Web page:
Few boxing rivalries are as legendary as the one between Joe Louis, an African-American boxer, and Max Schmeling, a German fighter who was a favorite of Hitler’s (although Schmeling personally had no love for the Nazi regime). The two men were promoted as bitter rivals, but the truth is that the two later became close friends. Schmeling even helped pay for Louis’ funeral in 1981. Very different from one another, they shared a friendship that went beyond the bounds of sameness.
Years ago, the alumni magazine of a large US university featured an image of undergraduates, including an African-American student, cheering on their football team. The only problem was that the student hadn’t ever attended a football game! It turned out that—in an attempt to showcase the supposed diversity of the school—the editors had Photoshopped the student’s face into the crowd. This true story sadly reflects the shallow perspective people often have toward diversity.
Geel is a charming town in Belgium with a unique population—a significant percentage of the people there have a diagnosis of mental illness. Host families to these persons are given no details of their guests’ diagnoses. Instead, they welcome their guests into the community like anyone else. “I have seen coffee served in a cafe with as much deference to actively hallucinating psychotics as to anyone else,” one observer described. Not surprisingly, people with mental illness flourish in Geel.
“I’ve learned more about God from the tears of homeless women than any . . . systematic theology books ever taught me,” said Shane Claiborne, explaining what drew him to sharing life in community with the poor. His words take me back to the first time I attended a church service in a poverty and violence-stricken neighborhood in Chicago. During the service, several people stood up to testify of their grief and longing for their community’s healing. As we prayed and worshiped with a depth I had never experienced, I realized that I too was broken and deeply in need of this kind of community—where pain is freely shared and together we encounter the One who meets us in our brokenness.
Ever wanted to live like a monk? Thirty-four young adults did, accepting an offer from the Archbishop of Canterbury to embrace a countercultural, monastic way of life for ten months. From varied nations and denominations, the group formed a community that studied the Scriptures, prayed, and served together. At the end of their time, one participant stated, “We’ve spent time growing in intimacy with God, learning from Jesus and listening to the Holy Spirit.”
A Chinese couple, a South Korean couple, and my Mongolian friend and I had the privilege of praying together every morning for nearly an entire year. This experience brought us together in unity as brothers and sisters in Jesus, made us more aware of the glimpses of truth He had placed in each of our cultures, and gave us strength and boldness to be light to those around us. It was a sweet taste of the unity Jesus prayed for in John 17.
Sarah sometimes wonders if she only believes in Jesus because she’s surrounded by family and friends who also do. She asked, “Am I a Christian because it’s true or because I live in a Christian bubble?”
A young man had been fleeing from the law, and his concerned father tried desperately to reach him. When his son finally called from a city far away, the dad convinced him to turn himself in and even took a flight to retrieve him. As he later described the trip to friends, the loving father said with unmistakable warmth, “He’s my son!”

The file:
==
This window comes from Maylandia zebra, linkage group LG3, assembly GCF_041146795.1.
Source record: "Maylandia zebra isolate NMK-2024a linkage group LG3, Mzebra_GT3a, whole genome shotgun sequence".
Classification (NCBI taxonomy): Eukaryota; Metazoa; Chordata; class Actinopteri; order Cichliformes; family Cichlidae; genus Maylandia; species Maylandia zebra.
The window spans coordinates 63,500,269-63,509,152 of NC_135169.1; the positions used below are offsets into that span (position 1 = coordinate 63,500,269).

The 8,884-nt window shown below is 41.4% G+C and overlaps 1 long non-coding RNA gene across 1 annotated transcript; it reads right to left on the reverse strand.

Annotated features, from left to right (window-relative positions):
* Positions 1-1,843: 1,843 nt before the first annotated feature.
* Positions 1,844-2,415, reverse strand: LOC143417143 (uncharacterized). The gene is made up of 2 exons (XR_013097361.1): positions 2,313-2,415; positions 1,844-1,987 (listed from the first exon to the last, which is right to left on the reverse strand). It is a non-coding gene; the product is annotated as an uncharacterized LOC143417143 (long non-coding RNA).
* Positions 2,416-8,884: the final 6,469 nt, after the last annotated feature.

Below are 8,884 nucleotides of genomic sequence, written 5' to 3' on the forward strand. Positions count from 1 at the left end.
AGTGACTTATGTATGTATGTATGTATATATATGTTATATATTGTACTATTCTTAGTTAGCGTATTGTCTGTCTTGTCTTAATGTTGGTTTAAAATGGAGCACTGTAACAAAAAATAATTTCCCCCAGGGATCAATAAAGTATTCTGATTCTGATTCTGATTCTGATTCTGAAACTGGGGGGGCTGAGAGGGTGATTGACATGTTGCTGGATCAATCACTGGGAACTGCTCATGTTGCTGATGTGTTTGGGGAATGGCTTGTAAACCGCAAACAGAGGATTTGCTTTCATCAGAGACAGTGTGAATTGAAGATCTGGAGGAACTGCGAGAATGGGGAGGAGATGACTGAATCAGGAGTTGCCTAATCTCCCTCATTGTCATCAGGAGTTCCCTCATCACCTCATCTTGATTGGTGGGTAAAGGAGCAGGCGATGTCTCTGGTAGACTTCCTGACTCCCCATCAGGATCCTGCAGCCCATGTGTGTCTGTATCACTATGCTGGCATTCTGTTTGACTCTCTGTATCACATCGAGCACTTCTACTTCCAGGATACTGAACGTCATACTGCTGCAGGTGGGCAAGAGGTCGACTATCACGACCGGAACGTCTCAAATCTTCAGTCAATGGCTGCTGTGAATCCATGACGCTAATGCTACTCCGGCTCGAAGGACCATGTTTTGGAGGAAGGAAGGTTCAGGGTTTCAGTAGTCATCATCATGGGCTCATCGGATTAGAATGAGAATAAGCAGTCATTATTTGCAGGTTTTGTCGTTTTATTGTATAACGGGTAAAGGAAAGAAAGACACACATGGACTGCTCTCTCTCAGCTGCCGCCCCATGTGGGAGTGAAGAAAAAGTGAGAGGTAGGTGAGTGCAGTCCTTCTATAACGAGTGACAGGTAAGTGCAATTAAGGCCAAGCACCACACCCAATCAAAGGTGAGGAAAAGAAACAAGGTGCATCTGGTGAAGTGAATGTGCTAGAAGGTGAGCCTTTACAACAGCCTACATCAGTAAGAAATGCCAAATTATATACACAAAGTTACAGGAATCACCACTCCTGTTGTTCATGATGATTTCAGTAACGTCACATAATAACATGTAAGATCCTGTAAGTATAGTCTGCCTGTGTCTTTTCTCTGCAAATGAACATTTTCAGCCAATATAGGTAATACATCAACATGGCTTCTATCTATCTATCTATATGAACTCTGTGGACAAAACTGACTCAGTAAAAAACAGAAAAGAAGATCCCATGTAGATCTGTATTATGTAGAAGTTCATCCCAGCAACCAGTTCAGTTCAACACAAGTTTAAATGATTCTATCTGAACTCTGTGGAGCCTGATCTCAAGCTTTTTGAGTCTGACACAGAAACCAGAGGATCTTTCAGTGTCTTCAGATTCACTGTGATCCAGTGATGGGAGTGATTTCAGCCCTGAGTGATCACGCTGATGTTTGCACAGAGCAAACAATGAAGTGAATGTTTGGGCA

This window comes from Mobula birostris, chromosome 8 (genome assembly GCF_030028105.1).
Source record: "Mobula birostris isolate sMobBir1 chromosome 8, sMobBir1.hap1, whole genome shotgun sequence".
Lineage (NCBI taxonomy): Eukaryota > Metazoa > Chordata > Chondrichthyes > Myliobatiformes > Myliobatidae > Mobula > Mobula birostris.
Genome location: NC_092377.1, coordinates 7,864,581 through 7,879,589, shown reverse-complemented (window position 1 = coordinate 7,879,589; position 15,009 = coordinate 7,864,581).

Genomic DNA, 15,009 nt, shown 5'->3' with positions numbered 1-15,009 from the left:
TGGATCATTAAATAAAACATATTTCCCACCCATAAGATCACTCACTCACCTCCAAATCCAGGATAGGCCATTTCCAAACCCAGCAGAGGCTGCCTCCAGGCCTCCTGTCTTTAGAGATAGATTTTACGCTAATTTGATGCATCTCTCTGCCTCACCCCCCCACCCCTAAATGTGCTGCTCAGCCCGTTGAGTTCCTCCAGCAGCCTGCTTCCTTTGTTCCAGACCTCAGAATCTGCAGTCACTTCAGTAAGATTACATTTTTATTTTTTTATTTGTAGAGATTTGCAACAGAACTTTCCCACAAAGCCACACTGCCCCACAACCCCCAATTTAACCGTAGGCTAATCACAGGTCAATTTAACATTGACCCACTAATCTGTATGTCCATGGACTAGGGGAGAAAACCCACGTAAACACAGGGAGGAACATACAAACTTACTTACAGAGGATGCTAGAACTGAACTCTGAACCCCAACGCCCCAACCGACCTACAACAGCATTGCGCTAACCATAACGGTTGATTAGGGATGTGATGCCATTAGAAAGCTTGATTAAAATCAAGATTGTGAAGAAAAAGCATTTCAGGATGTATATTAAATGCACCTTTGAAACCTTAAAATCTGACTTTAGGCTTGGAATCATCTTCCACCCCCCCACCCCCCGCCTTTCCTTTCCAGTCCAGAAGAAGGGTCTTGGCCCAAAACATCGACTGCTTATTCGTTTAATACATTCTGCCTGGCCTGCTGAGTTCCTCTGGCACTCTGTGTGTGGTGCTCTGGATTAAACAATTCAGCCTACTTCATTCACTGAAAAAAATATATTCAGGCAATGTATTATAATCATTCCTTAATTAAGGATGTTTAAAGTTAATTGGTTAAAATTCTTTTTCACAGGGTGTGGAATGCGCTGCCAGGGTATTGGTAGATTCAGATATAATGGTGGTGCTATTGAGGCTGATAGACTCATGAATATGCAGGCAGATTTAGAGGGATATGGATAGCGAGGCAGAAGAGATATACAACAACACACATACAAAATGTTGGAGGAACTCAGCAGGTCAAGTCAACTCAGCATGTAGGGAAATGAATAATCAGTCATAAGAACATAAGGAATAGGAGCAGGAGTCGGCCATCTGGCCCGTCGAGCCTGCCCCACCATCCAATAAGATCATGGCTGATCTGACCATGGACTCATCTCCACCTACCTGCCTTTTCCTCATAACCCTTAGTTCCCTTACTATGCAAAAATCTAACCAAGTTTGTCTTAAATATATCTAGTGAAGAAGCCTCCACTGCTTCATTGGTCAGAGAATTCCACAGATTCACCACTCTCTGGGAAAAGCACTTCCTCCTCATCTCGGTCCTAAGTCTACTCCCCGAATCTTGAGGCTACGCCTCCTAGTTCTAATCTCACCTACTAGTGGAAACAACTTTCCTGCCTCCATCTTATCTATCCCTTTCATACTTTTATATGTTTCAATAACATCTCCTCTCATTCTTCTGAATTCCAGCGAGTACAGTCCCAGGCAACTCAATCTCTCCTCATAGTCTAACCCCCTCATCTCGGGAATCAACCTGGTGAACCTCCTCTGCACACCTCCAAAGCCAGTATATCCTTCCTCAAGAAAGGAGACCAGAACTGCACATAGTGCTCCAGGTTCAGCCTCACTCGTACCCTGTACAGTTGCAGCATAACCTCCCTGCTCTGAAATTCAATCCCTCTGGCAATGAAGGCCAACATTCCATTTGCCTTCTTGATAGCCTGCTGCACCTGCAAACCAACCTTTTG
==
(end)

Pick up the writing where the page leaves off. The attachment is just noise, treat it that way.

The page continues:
The sound of her name made me recoil. I knew the strong testimony of the well-known speaker and had no justifiable reason to avoid her podcasts. My disgust had nothing to do with her or the worthy cause she represented. I’d been hurt by someone who idolized her, so my prejudice came because of her association with that individual.
Starting as dancing droplets on the windshield, the rain increased in intensity as we drove down the road. My husband turned on the windshield wipers but then quickly turned them off. He did this over and over. When I looked at him quizzically, he explained that the passenger side wiper had stopped moving in sync with the one on the driver’s side. Turning them on long enough for both to move would have resulted in them striking against each other.
The deaf community at the midsize American church was struggling. Two of their most faithful members had died. Their longtime interpreter was retiring, and the church was changing pastors.
A group of churches in our city came together to do a neighborhood cleanup. The shared project went so well that they now exchange choirs and praise bands and have multichurch picnics. Oh sure, there are things they disagree on. But to them, Jesus is a reason for unity.
Jean Vanier was an accomplished naval officer who had recently completed a PhD, and whose family oozed with prestige (his father had been the Governor General of Canada). Yet, living in the small French village of Trosly-Breuil, Vanier was alone and downhearted. His pastor encouraged him to invite two disabled men to live with him, and L’Arche (communities where disabled and those who Vanier calls “temporarily-abled” share friendship and life together) was born. Fifty years later, L’Arche communities exist around the world.
The 2013 film Frozen tells the story of a troubled princess named Elsa who possessed a special gift—the power to create ice and snow. We’re not talking about making iced tea. No—with a flick of the wrist, this princess could unleash a blizzard that would instantly turn a warm summer day into a cold winter wonderland.